The English Viking
RECENTLY appointed Vikings Swimming Club patron Margaret Greisbach has been in and around water all her life, and she would not have it any other way.
English-born, Greisbach moved to Australia with her family around 60 years ago and her first port of call was to join a swimming club.
More than half a century later, she considers Vikings her family.
"The Chandlers and the Langlands, as long as they're running (Vikings) they'll have me here,” Greisbach said of the two families most heavily involved with keeping the club afloat in recent years.
Club president Lloyd Langlands has fond memories of learning to swim at the old Jim Gardner Pool at Limestone Park.
It was the Vikings base before their move to Bundamba Pool, where they swim out of today.
When Langlands started with the club 49 years ago, Greisbach was already a well-known figure with Vikings families.
"Margaret has been around for a long time, I remember even when I started swimming at 10 years-old she was also around,” Langlands said.
When long-time club patron Digger Murphy passed away last year, there was only one person at Vikings who seemed the right fit for the honourary role.
"When one of the original Vikings Digger Murphy passed away, we went through the year without a patron,” Langlands said.
"The AGM was coming up and I talked to a few people and we said, well, (Greisbach has) been around for a long time...”
Greisbach said she "got the shock of her life” when the decision was made to make her patron.
Her cheeky response; a simple, "Oh I beg your pardon!” summed up Greisbach's relationship with club president Lloyd Langlands after almost 50 years of swimming together.
But where did her love for the water begin?
At an indoor swim facility in England; but only after continual tormenting from her brother.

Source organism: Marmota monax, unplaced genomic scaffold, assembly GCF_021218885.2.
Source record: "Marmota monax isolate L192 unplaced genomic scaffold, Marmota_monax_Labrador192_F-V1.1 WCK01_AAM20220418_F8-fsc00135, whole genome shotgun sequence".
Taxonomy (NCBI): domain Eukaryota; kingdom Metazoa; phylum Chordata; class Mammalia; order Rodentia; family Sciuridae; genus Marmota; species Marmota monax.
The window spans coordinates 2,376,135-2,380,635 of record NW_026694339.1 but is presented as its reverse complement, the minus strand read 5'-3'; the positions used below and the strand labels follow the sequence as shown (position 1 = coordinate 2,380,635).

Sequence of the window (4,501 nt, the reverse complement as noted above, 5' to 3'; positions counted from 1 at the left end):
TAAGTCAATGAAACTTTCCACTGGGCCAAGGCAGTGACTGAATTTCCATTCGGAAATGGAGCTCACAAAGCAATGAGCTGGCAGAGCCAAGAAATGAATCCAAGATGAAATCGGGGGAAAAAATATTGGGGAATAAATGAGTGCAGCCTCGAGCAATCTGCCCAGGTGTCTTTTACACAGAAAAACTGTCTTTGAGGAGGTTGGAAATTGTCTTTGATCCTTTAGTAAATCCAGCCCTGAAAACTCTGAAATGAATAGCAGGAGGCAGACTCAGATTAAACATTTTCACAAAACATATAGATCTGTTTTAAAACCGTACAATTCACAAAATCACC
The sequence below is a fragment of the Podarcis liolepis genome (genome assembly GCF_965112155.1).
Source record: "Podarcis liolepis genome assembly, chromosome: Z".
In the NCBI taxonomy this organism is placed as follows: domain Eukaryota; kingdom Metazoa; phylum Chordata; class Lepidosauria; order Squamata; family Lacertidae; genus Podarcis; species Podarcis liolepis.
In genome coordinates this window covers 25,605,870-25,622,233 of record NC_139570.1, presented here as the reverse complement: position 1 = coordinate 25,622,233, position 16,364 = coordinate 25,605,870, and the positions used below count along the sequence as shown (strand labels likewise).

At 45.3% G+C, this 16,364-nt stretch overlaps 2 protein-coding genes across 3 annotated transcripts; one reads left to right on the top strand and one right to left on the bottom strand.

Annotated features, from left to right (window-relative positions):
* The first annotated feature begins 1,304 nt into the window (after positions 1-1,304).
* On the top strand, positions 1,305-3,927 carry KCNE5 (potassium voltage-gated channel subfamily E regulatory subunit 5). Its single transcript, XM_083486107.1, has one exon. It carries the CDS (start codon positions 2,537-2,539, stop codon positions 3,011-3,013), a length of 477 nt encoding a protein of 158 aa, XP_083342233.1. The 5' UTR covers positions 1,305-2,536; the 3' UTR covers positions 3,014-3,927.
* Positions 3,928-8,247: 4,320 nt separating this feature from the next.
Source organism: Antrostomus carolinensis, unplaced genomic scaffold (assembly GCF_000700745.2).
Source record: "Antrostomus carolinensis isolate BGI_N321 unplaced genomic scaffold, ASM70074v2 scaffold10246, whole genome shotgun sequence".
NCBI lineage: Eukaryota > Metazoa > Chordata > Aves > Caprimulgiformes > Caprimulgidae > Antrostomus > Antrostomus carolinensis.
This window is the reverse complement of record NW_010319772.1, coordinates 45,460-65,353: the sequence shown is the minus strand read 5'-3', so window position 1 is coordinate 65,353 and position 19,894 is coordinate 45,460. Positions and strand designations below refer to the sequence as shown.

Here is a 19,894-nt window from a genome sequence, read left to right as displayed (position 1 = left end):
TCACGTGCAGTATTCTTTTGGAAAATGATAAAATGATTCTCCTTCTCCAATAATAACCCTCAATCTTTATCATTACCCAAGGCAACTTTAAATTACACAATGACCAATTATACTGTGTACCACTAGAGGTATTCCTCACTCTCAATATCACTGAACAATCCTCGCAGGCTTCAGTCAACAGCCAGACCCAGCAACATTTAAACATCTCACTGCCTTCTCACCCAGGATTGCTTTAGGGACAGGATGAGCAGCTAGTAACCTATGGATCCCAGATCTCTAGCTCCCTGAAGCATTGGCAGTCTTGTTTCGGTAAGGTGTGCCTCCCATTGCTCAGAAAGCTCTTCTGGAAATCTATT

"My brother, he would drive me crazy,” Greisbach said recalling her early years in England.
"We were at an indoor pool - because they don't have outdoor pools in England - and I was standing there on the side.
"My brother would always swim up to me from under the water, and then grab me and pull me in.
"He would say, 'Ok now swim' and so that's what I had to do.”
Thankfully, Greisbach chose to employ a far less traumatic blueprint when she ran learn to swim classes with the club.
What started as a temporary appointment led to more than 40 years of teaching Ipswich kids to swim.
"We lost our learn to swim gentleman, and people were asking what we were going to do about our learn to swim classes,” Greisbach said.
"I said I'd take it on until the end of the season... and that's where it started.”
The former cub scout instructor freely admits she gets along better with younger people than "the oldies”.
She drew a great sense of pride out of watching kids grow and develop as swimmers under her tutelage.
"It kept me young and happy, I was quite contented with my life teaching kids to swim,” Greisbach said.
"There's been a lot of kids come through the club that have grown up. One family is still here, but most have left and are not swimming with us at the moment which is sad.”
The Vikings currently do not have a learn to swim instructor - and if not for regulation changes, Greisbach may well still be out there after school hours with the kickboards.
"I really enjoyed doing it, but it got to a stage where I had to give it up because of the insurance and certificate requirements,” she said.
"At my age and at that time, I wasn't going to go through that process and so we lost our learn to swim classes.
"But for the years I did it, I really enjoyed being with the kids.”
Greisbach has yet to get back in the water this season, which she credits to the inclement weather.
But once the skies clear, she will be out there with the rest of the families doing what a Viking does best.
"I'll swim again this season; after that we'll wait and see,” Greisbach said.